Prior to placing the package into the oven for making popcorn, the lidding material is removed from FIG. 3 to leave exposed the package of FIG. 4. Seen in FIG. 4, is the upper face of a microwaveable transparent bowl 11 with an outer flange 41 and a plastic swirl cover 12. The latter is also described herein as a plastic swirl bonnet cover layer since the latter term is more descriptive when viewed in FIGS. 7 and 8. Within the plastic bowl 11 is a charge of corn kernels 42 for popping. The outer flange 41 has an end thereof 43 extending over the microwave transparent paperboard shell 13, which as seen in FIGS. 2 and 4 covers only a portion of the microwave transparent plastic bowl. The shell however, can also enclose the sides of the entire bowl. The overhanging end of the outer flange 43 has a notch therein 44, which although shown in semicircular form, can be of any shape whatsoever, for providing access for one to grip the metallized barrier layer 21 and/or paperboard outer layer 22 thereby easily removing these layers prior to placing the package 10 with its corn kernel charge 42 therein into a microwave oven 14 for popping corn.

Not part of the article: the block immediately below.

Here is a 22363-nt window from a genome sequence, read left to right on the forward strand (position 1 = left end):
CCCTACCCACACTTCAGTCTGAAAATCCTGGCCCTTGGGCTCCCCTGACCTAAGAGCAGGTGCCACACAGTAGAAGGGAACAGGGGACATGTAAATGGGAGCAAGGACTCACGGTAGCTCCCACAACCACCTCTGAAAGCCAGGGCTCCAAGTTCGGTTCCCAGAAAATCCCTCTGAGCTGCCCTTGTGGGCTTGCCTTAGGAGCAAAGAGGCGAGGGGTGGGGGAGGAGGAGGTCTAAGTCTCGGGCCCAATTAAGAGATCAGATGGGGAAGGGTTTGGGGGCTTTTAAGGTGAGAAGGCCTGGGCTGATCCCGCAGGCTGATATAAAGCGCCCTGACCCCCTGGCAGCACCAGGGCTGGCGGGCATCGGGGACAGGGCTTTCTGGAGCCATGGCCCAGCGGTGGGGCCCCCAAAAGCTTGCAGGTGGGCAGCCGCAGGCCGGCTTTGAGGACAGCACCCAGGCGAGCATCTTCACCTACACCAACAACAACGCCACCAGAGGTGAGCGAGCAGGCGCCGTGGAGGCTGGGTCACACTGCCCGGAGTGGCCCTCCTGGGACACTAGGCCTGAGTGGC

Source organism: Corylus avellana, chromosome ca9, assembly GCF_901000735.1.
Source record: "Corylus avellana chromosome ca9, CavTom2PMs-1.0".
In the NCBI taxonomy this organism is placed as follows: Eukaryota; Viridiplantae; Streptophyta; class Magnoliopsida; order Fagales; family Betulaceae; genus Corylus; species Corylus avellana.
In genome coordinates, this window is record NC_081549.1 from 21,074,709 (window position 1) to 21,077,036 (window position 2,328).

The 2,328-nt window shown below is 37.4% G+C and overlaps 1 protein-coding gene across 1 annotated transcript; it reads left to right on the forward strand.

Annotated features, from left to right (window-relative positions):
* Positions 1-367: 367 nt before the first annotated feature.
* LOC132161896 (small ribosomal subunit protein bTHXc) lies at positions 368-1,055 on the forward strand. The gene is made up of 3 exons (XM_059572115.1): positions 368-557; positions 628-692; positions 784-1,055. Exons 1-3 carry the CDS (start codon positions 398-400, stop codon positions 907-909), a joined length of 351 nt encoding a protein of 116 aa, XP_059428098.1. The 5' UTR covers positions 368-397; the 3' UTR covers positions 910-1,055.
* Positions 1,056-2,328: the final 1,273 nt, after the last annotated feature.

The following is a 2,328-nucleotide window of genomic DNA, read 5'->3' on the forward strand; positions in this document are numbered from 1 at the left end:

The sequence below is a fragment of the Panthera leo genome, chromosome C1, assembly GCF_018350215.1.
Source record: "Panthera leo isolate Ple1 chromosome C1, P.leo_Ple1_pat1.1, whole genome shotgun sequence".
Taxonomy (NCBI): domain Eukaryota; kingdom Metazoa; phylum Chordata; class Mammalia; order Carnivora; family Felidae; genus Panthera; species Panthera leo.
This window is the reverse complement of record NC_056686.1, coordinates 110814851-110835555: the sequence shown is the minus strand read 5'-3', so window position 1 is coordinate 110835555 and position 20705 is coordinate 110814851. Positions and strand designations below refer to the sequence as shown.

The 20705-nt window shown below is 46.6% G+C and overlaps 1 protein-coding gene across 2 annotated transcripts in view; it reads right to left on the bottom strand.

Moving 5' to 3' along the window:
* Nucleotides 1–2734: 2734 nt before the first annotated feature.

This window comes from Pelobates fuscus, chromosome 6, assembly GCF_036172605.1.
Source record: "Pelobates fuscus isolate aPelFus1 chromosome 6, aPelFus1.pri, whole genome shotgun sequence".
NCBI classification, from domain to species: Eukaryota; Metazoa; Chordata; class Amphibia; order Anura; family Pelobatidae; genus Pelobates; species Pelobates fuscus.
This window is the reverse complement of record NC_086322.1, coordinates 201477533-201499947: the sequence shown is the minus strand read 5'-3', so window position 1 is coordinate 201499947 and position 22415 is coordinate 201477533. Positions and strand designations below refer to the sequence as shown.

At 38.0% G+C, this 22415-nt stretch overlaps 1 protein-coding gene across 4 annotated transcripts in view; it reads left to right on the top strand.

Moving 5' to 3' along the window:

In FIG. 5, the plastic swirl bonnet cover layer 12 has been removed to more clearly show the charge of corn kernels 42. Also seen in this view is an inner flange 51 in stepped relationship with the outer flange 41, with riser 45 connecting outer flange 41 with inner flange 51. This stepped relationship is best seen in FIG. 6, which is a cutaway along lines 6--6 of FIG. 3. As seen therein, the plastic swirl cover layer 12 is attached to the inner flange 51 while the metallized cover layer is attached to the outer flange 41 with a paperboard cover layer 22, adhering to said metallized barrier layer 21. As seen in this view, the microwaveable plastic bowl has an upwardly directed conical bottom 61. The conical bottom 61 increases the likelihood that the corn kernels will concentrate around the circumference of the bowl with the apex having few or no kernels thereat. This concentration increases the mass to be microwaved and accordingly increases the efficiency of the microwave cooking process. To further concentrate the heat at the bottom of the plastic bowl 11 is pop assist patch 62 of microwaveable lossy material as described hereinabove.
FIG. 7 shows a view of the package as the corn begins to pop within the bowl when heated by microwave energy with the plastic swirl bonnet cover layer beginning to open.
FIG. 8 shows the same package when fully popped with the plastic swirl bonnet cover layer fully opened.